This healthy paleo bread recipe is made with hemp seed flour, which is low in carbs and high in protein and fibre, making it very satiating. It’s keto-friendly, convenient, tasty and easy to make!
One of the most missed foods on the paleo diet has got to be bread. The main reason is the convenience! It’s easy to pack for on-the-go lunches and it’s a great carrier for spreads, dips, and meats for a quick meal. I often miss bread when I have a bowl of soup or stew, or when I want to dip something in my soft-boiled eggs (although asparagus and sweet potato works well as well).
While there are many recipes for paleo friendly bread, a lot of them use grain-free starches that are still quite high in carbohydrates. I am certainly not against carbs, but if you’re trying to reduce the amount you consume and you want to stick with a low-carb paleo diet (50-90 grams of carbs per day), then you have to watch how many paleo baked goods you eat.
I wanted to make paleo bread that is low in carbohydrates and high in protein, fibre and nutrients so that consuming it had benefits beyond its convenience and comfort. I researched the best low-carb flours and meals to use and came up with three that would go in my recipe: hemp seed flour, almond meal and linseed meal.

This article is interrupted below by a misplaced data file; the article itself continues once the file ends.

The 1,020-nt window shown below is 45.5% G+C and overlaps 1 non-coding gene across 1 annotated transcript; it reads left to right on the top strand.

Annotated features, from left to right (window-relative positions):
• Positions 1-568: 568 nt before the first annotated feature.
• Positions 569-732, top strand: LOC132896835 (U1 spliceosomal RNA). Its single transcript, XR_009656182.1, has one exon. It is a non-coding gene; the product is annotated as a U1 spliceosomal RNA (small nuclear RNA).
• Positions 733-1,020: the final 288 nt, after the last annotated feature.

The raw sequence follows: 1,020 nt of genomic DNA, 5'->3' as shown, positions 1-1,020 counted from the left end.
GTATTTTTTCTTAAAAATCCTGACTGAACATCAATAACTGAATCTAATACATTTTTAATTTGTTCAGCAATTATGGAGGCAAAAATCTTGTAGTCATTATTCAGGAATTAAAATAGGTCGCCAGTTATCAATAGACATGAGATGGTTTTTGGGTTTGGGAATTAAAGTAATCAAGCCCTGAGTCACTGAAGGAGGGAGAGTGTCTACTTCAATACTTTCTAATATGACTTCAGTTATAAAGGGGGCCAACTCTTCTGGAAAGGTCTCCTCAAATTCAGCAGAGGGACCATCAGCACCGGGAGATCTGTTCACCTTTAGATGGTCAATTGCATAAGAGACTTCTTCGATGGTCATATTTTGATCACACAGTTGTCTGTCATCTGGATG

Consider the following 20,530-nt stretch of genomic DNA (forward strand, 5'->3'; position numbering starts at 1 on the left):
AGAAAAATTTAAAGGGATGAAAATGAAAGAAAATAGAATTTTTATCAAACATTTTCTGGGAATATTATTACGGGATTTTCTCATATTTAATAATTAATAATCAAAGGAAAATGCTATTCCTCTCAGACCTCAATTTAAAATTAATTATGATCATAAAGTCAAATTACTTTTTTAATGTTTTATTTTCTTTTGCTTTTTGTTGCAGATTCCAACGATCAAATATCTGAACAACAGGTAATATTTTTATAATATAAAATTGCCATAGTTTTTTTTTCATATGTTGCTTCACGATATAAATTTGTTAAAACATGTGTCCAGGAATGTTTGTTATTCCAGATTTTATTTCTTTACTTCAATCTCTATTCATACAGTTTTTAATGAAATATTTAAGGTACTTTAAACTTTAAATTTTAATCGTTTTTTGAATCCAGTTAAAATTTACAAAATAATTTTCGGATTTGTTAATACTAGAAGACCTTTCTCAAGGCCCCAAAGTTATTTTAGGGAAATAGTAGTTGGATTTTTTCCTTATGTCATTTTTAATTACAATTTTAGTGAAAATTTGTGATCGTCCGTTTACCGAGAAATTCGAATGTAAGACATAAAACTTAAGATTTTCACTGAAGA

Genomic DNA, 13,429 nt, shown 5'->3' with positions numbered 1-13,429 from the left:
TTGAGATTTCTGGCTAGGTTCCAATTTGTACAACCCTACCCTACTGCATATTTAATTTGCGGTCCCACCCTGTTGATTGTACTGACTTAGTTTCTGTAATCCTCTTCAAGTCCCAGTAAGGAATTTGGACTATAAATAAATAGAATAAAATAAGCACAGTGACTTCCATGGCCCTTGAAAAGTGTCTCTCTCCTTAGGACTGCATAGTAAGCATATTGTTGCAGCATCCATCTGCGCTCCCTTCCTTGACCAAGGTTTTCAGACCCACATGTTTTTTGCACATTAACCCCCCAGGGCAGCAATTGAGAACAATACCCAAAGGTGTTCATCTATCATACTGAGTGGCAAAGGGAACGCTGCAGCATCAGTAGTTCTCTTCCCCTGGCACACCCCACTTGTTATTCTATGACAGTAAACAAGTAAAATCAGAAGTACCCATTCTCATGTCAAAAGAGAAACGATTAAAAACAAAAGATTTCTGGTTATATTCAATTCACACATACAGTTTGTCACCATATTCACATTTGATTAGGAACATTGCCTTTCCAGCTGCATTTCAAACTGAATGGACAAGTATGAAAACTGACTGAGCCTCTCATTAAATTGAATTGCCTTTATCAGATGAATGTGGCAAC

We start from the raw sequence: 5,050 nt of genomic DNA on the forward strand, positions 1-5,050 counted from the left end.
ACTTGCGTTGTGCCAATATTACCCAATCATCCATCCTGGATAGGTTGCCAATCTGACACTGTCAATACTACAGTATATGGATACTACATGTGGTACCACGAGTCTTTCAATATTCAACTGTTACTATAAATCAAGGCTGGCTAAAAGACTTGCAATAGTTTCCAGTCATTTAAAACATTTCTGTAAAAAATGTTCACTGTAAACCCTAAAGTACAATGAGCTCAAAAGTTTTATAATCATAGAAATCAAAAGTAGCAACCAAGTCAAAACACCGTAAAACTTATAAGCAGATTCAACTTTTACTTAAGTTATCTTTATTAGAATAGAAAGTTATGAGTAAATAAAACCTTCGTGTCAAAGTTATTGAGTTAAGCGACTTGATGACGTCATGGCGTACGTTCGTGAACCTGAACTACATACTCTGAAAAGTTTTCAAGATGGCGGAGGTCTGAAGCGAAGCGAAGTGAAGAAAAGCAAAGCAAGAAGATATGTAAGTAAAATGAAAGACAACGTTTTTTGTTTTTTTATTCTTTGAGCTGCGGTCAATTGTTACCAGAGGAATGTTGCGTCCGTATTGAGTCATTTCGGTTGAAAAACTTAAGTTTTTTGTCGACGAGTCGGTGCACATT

This recipe makes a medium loaf that yields about 10 slices. It’s dense and dark (due to the colour of the hemp flour) but has a good bounce and fluffiness to it (for paleo bread, that is).
Macronutrients of this LOW-CARB paleo bread
Per slices, you are looking at 4-5 grams of carbohydrates (most of it in the form of fibre), 8-9 grams of protein (that’s the same as a large egg), and 15 grams of fat. And did I mention the fibre content? It’s high! 5-6 grams per slice as well. High protein, fat and fibre content make this bread very filling, and I find that I only need 1-2 slices to feel quite full.